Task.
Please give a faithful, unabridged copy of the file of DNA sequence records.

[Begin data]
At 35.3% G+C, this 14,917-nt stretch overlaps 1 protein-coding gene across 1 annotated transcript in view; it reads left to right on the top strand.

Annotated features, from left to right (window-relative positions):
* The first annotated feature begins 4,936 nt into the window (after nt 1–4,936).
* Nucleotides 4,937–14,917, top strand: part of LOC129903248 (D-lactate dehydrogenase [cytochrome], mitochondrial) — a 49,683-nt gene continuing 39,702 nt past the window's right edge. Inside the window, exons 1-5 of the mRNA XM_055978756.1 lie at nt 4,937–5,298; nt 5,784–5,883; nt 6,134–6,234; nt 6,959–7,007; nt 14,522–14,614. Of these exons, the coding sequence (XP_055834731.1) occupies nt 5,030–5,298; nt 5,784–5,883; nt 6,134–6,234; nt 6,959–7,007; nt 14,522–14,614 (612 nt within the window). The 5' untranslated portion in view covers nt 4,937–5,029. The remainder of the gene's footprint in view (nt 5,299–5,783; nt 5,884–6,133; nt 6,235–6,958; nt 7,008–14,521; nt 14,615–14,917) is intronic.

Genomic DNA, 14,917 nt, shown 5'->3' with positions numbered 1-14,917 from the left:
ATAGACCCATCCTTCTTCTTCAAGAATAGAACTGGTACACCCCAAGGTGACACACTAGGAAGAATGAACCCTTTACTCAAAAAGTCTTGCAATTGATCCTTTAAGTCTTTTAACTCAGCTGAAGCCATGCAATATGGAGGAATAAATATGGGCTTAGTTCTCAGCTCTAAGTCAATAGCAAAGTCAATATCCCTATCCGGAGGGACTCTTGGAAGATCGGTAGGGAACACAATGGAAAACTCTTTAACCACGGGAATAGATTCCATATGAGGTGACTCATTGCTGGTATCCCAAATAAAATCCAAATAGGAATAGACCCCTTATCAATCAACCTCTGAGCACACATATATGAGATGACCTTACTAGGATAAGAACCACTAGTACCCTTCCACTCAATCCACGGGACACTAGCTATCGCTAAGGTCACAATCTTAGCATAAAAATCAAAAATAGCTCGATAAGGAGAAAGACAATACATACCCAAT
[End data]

At 35.3% G+C, this 14,917-nt stretch overlaps 1 protein-coding gene across 1 annotated transcript in view; it reads left to right on the top strand.

Annotated features, from left to right (window-relative positions):
* The first annotated feature begins 4,936 nt into the window (after nt 1–4,936).
* Nucleotides 4,937–14,917, top strand: part of LOC129903248 (D-lactate dehydrogenase [cytochrome], mitochondrial) — a 49,683-nt gene continuing 39,702 nt past the window's right edge. Inside the window, exons 1-5 of the mRNA XM_055978756.1 lie at nt 4,937–5,298; nt 5,784–5,883; nt 6,134–6,234; nt 6,959–7,007; nt 14,522–14,614. Of these exons, the coding sequence (XP_055834731.1) occupies nt 5,030–5,298; nt 5,784–5,883; nt 6,134–6,234; nt 6,959–7,007; nt 14,522–14,614 (612 nt within the window). The 5' untranslated portion in view covers nt 4,937–5,029. The remainder of the gene's footprint in view (nt 5,299–5,783; nt 5,884–6,133; nt 6,235–6,958; nt 7,008–14,521; nt 14,615–14,917) is intronic.

Genomic DNA, 14,917 nt, shown 5'->3' with positions numbered 1-14,917 from the left:
ATAGACCCATCCTTCTTCTTCAAGAATAGAACTGGTACACCCCAAGGTGACACACTAGGAAGAATGAACCCTTTACTCAAAAAGTCTTGCAATTGATCCTTTAAGTCTTTTAACTCAGCTGAAGCCATGCAATATGGAGGAATAAATATGGGCTTAGTTCTCAGCTCTAAGTCAATAGCAAAGTCAATATCCCTATCCGGAGGGACTCTTGGAAGATCGGTAGGGAACACAATGGAAAACTCTTTAACCACGGGAATAGATTCCATATGAGGTGACTCATTGCTGGTATCCCAAATAAAATCCAAATAGGAATAGACCCCTTATCAATCAACCTCTGAGCACACATATATGAGATGACCTTACTAGGATAAGAACCACTAGTACCCTTCCACTCAATCCACGGGACACTAGCTATCGCTAAGGTCACAATCTTAGCATAAAAATCAAAAATAGCTCGATAAGGAGAAAGACAATACATACCCAAT